In this case, yes, I think. If the victim has chosen the court of public opinion, then the court of public opinion must question her to form an informed opinion. I think it is morally wrong and a misuse of protections provided to rape victims if the anonymity required for a rape victim, and a default of believing her word (which, to the best of my knowledge is a requirement from the judge, not the common man) is misused by a person to provide one sided accusations against a named person who cannot respond to them. Particularly when she did not file a case at all and simply did an anonymous attack. Of course if there are questions about her narrative, they must be asked before the slander is allowed to proceed. Not even a court of law, which in theory believes the victim, would issue a sentence without clearing doubts raised.

Is it right to accuse the victim?

No. Not unless the accuser can prove they know what really happened and that it was a false accusation. Raising doubt is one thing, but to proclaim that the victim is somehow pretending or deliberately slandering Tarun Tejpal is about as substantiated or ethical as the media accusations war against Tarun Tejpal - in other words, not.

Raising doubts is one matter, but because doubts raised have no answer in the public domain is not good enough reasons to issue conclusions unilaterally.

Why did you not.....?

Blame or guilt for doing or responding in a certain way or not is a very judgmental way of engaging with an issue as sensitive as this. People are different. There is no telling who will do what and why or what other factors weighed on their mind. There are many kinds of rape that leave the victim confused whether they were violated or not, till they can process their experience and find the clarity and courage to identify what their wish was and whether it was respected in the moment. So entering a lift second time with rapist can have all kinds of reasons ranging from "consensual" to factors influencing the victim's mind in that moment beyond those described n the email days later.

Transferrence of blame

The writer  of the letter appears to hold the victim responsible for the actions of a hell of a lot of people. And we are including heads of media organizations, journalists, social media influencers and more whom she probably never even heard of.

Anyone can release a story to media. Many have enough connections to have the story spread among journalists. A woman who feels wronged may adopt any means she feels may get her revenge. For the record, I totally support women who go after those who abuse them and nail them by all means at their disposal. If I cheered rape victims bobbitizing their rapists, this one is a no-brainer. If victim had the reach to destroy her rapist, her trying is totally legit in my eyes.

But should it have succeeded? The part of me that cheers for a woman going at her abuser says "at least some". But the complete abdication of responsibility toward neutral reporting by media? That going away makes this issue far more serious than an individual crime. Media is the eyes and ears of the nation, and this was organized schizophrenia.

The bottom line is that media and jornalists had formal jobs to do, which included verifying, having a neutral perspective, and so on, which for reasons unexplained, media chose to completely abandon and take her every word and magnify it and project it to the whole country as a fact so grave, any questions raised about it were an assault on womankind. It was unprofessional. It was irresponsible, and it was something the victim could not bring about unless all these people were sending her their monthly salary and so on.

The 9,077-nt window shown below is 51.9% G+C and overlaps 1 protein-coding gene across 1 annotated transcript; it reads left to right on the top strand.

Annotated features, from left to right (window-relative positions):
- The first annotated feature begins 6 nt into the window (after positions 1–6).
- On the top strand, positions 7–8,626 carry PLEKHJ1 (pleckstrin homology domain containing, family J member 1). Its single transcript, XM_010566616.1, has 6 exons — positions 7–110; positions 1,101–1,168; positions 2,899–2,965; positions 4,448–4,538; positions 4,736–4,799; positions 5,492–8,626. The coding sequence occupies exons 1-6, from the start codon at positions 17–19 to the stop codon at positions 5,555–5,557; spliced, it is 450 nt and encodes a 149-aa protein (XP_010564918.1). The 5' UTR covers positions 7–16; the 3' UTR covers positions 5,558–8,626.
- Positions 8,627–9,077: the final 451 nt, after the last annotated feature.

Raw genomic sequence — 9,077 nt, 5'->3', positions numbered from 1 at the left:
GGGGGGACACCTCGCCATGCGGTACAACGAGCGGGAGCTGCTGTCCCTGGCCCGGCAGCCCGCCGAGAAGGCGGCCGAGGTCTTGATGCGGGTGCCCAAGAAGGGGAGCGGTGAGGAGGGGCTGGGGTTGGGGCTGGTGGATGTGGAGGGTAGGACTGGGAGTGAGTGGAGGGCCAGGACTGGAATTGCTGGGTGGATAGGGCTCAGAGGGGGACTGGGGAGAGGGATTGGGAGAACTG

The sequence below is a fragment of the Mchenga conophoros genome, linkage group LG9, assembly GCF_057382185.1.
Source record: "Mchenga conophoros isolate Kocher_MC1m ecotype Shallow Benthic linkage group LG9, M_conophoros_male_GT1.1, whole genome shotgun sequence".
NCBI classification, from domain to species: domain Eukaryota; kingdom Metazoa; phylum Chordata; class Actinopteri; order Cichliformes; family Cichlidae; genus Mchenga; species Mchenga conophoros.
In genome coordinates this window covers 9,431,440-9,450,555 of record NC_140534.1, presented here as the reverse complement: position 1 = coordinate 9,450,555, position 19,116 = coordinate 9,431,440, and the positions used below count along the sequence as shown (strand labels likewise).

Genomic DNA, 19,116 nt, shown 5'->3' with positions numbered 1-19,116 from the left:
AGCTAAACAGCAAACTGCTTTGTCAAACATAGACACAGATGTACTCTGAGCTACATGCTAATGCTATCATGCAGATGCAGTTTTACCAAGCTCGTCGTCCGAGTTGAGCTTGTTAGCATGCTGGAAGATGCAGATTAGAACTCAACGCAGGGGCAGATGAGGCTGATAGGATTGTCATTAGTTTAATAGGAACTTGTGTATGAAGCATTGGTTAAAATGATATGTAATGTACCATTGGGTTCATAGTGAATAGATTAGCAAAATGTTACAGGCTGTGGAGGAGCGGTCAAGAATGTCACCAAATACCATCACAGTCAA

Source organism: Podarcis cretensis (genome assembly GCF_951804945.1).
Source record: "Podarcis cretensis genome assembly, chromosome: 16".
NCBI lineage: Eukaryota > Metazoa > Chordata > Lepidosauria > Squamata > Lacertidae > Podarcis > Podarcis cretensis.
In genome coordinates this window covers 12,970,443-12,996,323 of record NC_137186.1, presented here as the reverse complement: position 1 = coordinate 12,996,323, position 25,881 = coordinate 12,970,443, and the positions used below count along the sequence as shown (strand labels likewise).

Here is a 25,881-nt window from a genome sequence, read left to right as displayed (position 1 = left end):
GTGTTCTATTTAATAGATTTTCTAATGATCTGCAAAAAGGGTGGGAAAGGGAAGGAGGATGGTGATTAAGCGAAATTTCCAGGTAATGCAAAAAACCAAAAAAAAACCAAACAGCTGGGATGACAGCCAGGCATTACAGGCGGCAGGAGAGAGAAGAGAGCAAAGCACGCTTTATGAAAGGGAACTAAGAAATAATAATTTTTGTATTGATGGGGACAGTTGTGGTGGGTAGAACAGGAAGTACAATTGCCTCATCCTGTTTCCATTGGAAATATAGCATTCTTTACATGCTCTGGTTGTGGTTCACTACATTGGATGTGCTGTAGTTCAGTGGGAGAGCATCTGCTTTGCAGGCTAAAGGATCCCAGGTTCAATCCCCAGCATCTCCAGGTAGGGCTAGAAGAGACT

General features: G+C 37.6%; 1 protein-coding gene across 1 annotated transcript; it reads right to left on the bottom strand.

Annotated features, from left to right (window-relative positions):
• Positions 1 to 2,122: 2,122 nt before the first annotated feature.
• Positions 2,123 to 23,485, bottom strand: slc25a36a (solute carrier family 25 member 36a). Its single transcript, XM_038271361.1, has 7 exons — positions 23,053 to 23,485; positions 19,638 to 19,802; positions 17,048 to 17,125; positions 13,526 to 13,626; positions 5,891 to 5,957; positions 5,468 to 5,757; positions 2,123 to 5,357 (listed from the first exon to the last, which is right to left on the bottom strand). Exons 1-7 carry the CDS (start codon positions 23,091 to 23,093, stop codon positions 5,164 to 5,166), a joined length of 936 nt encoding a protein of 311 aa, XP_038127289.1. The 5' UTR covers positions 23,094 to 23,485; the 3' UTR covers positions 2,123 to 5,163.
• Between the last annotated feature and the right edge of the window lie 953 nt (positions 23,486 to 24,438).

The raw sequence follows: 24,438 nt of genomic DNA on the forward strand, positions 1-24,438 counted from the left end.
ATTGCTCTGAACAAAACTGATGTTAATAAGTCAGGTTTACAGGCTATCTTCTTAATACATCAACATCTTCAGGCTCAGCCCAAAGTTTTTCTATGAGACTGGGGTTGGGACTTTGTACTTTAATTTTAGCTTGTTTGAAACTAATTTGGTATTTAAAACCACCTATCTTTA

In conclusion

Individuals will do what they will. Be it right or wrong. Main thing is for our processes to be robust enough to allow each person access to justice. Victim and accused included. Read again. Access to justice. Not "total sanction to do whatever you want", as knee jerk media IQ is likely to take it.

I do understand the anger driving that letter. I feel that too. Though I blame the media and not the victim. I feel angry that in a country where horrendous crimes against women require the creation of such unequal protections, they are so frivolously exploited by those with the power to spin pretty words and spout theories, but feminism never said that women are always right and men are always wrong and women never lie and to question a woman means misogyny. To me feminism is about fairness. In this case, it was trampled by the side running a slander campaign in the name of justice. I am angry because I care about women's rights and the conditions they face, not just whatever the hot rape of the moment is.

I also understand that every human on the planet suffers violation at some point or the other. Be it physical, sexual, financial, political, whatever. When we speak of rights movements, we are talking about injustices unfairly stacked against the victims creating an all pervading handicap, not choosing our favorite victims and going guns blazing at every single wrong against them. It is about inequalities, not individuals. Or at least that is how I understand it.

It is also high time that people with ethics in media professions started balancing out rogue "human rights" exploitation campaigns of hot subjects or agendas that do more harm to human rights movements than good.

1

As the dialogue on gender inequality gets more strident and less nuanced, there are many holy cows and dirty pigs, where communication happens as though through a word parsing software. What is abuse and what isn't abused gets declared by the presence or absence of certain words and whether they are on the green list or red list.